The US-Soviet SDI debate: what it's all about
THE best way to get into perspective what did and didn't happen at Reykjavik and all the discussions since is to start with where all this began, which was the Cuban missile crisis. Take your mind back for a moment to 1962. Nikita Khrushchev was head man in Moscow and a gambler. He gambled that he could plant intermediate-range Soviet missiles in Cuba, where they would have sufficient range to reach all those portions of the United States which Soviet missiles based in Russia could not yet reach. Besides, there was no early-warning system protecting the southwest approaches to the US, as there was covering the northeastern approaches.
The strategic balance of power in the world would have been altered importantly to Moscow's advantage, had the US allowed Mr. Khrushchev to achieve his purpose.
The US did not allow it. In effect, President John Kennedy said to Mr. Khrushchev, ``either you remove those missiles (some of which had been landed in Cuba but not yet set up in firing position) and take them back to Russia, or we will come in and take them out for you.''
The ultimatum was backed up with full force. The US Atlantic fleet moved into blocking positions around Cuba. US Airborne divisions moved to their takeoff fields. Bombers and fighters flew from all over the world to the fields from which they could attack Cuba. Everything was set for American armed forces to go into Cuba and get those missiles, and block the arrival of any more.
At that moment Mr. Khrushchev blinked. He agreed to take the missiles back to the Soviet Union. Back they went -- exposed on the open decks of Soviet ships (part of the agreement) so they could be counted from the air by American pilots -- and back those ships sailed, up the English Channel for all Europe to see, back up through the North Sea, and back into the Baltic and home.
It was the biggest humiliation of a major power since World War II. All the world could see that the Soviets had backed down. And all the world knew that they backed down because the US had a decisive military advantage over the Soviet Union. In 1962 the US enjoyed superiority over the Soviets in nuclear weapons, in bombers, and in naval forces. The US was the only true global military power. The Soviets were a regional power, not a global power.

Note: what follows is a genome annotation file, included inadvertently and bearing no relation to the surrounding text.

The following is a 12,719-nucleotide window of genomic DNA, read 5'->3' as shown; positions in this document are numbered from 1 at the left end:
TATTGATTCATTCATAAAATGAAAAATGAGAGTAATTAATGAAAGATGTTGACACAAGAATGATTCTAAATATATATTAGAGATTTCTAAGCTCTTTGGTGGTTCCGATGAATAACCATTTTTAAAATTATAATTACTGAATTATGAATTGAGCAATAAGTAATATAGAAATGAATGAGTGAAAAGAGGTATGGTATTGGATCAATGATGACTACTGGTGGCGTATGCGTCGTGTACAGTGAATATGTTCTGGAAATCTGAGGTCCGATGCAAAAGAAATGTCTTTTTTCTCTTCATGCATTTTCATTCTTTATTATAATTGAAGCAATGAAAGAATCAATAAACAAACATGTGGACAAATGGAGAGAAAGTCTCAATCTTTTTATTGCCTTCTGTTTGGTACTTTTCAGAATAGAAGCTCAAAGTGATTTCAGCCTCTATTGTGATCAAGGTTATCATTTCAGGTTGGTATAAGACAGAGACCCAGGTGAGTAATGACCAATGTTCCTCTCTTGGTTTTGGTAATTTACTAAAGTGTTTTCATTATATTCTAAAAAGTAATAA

The Soviets backed down in the Cuban missile crisis, but they resolved that never again would they find themselves in a position of such military inferiority. They got rid of Nikita Khrushchev, installed Leonid Brezhnev in his place, and settled down to achieving military equality or better.
By 1972 they were moving up so fast that President Richard Nixon had to decide whether to race them or enter into an agreement with them to settle back into a situation of military ``equivalence'' at roughly the levels then existing. He chose to settle for ``equivalence.'' That was SALT I, signed in Moscow after Mr. Nixon had gone to China, reopened US relations with Peking, and brought China back into the power balance on the American side.
But would the Soviets stop at ``equivalence''? They kept building. And they began to use their new military strength. They went into Angola in 1975, into Ethiopia and Mozambique in 1977, into Afghanistan in 1979. At that point President Jimmy Carter decided that he had to start up the American arms factories again and race for an improved US military position.
President Reagan then picked up the rebuilding task, virtually doubled the goals, and tossed the Strategic Defense Initiative (SDI, or ``star wars'') into the equation.
We are now at the point where both Moscow and Washington must decide whether to go into another round of arms racing or try for a mutually tolerable balance.
Reykjavik was a wild, unplanned, risky plunge into exploring the possibilities. Both sides proposed steps from which both are pulling back now. The main sticking point is over SDI. The Russians are apparently ready to cut far back (how far is still open for negotiation) in all types of nuclear weapons -- provided the US will give up SDI. Mr. Reagan says he can't give up SDI, arguing that it is for defense only.
But the Soviets see SDI as a device that could wipe out all their gains since the Cuban missile crisis and put them back into the condition of inferiority that exposed them to the humiliation of the Cuban missile crisis of 1962.
Would it? I will discuss that on this page on Tuesday next.